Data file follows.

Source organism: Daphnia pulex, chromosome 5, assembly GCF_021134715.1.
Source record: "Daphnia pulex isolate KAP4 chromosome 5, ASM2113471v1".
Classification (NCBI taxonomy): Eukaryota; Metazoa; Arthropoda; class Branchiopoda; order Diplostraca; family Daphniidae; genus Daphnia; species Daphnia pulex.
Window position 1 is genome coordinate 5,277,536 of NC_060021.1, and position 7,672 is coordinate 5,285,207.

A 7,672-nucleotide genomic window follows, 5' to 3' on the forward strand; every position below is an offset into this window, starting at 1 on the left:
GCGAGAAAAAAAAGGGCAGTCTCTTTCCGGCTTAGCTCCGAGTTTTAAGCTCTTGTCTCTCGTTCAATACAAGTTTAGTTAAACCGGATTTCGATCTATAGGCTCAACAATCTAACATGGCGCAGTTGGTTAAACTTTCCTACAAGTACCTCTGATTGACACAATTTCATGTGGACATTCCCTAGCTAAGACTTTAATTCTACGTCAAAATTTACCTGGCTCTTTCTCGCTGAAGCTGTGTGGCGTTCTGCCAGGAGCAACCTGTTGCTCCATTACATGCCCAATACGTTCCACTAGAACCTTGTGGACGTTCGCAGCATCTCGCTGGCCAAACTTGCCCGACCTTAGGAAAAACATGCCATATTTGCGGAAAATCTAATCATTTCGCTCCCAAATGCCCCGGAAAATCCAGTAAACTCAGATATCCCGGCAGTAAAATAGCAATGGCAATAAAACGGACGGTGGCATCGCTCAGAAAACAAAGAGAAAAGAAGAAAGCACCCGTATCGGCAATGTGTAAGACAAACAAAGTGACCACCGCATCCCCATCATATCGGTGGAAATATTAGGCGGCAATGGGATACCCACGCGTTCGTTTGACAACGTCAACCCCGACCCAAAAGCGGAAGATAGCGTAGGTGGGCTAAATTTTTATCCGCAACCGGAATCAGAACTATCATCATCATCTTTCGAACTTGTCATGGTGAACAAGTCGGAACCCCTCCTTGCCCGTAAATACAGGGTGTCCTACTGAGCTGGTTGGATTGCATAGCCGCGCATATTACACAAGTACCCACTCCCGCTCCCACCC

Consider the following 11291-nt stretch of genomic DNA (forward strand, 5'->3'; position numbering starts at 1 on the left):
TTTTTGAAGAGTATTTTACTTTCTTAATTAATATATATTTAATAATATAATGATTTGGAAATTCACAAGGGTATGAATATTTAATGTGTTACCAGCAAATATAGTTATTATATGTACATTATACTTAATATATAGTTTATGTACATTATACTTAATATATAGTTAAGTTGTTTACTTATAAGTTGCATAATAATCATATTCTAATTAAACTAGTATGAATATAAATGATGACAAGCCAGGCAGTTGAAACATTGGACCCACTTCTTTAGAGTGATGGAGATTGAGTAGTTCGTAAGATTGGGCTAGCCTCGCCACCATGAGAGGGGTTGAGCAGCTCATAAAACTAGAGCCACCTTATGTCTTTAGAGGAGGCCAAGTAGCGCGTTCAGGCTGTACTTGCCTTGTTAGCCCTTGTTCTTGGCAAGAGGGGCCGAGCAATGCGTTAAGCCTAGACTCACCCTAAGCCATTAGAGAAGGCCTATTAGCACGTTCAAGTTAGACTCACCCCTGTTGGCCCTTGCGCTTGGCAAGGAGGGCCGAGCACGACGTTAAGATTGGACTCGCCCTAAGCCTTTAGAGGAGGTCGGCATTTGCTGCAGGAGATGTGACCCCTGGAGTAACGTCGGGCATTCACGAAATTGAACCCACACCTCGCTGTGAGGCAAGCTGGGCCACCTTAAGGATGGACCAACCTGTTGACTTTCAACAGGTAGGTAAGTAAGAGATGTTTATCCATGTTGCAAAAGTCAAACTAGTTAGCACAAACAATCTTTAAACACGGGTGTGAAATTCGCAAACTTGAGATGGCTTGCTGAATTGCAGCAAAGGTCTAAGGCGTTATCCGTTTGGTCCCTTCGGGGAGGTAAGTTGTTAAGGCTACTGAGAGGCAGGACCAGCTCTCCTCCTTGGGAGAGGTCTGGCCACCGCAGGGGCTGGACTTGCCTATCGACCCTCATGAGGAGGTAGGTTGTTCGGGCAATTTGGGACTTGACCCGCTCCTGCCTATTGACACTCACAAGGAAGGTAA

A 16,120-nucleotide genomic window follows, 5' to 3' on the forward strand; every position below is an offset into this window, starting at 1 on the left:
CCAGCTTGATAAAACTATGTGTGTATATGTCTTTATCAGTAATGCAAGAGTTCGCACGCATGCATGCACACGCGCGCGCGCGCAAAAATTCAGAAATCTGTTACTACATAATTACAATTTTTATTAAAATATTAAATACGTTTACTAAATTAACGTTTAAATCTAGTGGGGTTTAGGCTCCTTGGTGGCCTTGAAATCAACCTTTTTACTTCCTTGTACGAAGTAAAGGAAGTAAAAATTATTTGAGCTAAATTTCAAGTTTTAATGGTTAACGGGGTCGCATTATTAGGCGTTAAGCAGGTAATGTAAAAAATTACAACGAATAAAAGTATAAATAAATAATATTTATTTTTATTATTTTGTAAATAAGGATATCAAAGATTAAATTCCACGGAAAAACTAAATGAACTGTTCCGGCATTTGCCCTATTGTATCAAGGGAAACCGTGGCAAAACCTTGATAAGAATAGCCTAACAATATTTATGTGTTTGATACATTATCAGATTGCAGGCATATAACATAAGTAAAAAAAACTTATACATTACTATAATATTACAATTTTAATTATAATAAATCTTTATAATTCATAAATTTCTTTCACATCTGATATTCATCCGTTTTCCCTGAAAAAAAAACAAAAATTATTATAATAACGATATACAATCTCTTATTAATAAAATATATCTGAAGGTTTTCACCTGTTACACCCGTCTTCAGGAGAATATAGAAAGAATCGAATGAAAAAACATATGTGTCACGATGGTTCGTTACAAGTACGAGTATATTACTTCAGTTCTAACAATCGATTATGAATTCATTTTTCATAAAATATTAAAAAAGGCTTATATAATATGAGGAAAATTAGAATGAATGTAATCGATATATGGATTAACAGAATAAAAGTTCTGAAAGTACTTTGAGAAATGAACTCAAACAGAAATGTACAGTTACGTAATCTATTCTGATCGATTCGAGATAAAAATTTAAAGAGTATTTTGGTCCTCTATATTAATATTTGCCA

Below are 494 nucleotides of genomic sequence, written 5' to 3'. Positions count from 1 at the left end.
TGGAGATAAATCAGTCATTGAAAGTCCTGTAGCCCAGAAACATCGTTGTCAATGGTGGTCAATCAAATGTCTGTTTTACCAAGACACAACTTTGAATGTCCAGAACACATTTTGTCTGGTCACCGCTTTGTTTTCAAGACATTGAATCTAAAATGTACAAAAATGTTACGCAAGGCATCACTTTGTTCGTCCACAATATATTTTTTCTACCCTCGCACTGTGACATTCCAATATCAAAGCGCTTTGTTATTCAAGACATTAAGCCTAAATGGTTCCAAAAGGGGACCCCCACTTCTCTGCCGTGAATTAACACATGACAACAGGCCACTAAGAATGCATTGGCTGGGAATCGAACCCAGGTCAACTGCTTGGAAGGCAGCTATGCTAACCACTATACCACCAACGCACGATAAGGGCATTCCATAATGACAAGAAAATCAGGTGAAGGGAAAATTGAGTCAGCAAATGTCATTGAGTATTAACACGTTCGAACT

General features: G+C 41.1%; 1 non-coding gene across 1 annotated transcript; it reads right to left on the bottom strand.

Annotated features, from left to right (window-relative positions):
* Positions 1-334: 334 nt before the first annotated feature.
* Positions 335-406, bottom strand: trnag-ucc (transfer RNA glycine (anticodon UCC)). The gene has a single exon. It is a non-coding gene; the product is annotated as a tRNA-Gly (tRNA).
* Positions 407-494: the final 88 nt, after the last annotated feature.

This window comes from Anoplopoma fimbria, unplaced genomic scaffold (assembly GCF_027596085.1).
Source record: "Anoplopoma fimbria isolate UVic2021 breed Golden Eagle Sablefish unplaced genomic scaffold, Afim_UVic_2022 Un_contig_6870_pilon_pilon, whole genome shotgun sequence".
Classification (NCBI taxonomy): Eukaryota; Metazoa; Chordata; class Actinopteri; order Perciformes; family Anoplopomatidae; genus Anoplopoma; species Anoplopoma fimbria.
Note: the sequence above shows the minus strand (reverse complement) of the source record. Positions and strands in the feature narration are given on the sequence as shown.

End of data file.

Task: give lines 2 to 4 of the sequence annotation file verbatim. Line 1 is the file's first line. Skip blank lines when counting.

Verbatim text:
Source record: "Daphnia pulex isolate KAP4 chromosome 5, ASM2113471v1".
Classification (NCBI taxonomy): Eukaryota; Metazoa; Arthropoda; class Branchiopoda; order Diplostraca; family Daphniidae; genus Daphnia; species Daphnia pulex.
Window position 1 is genome coordinate 5,277,536 of NC_060021.1, and position 7,672 is coordinate 5,285,207.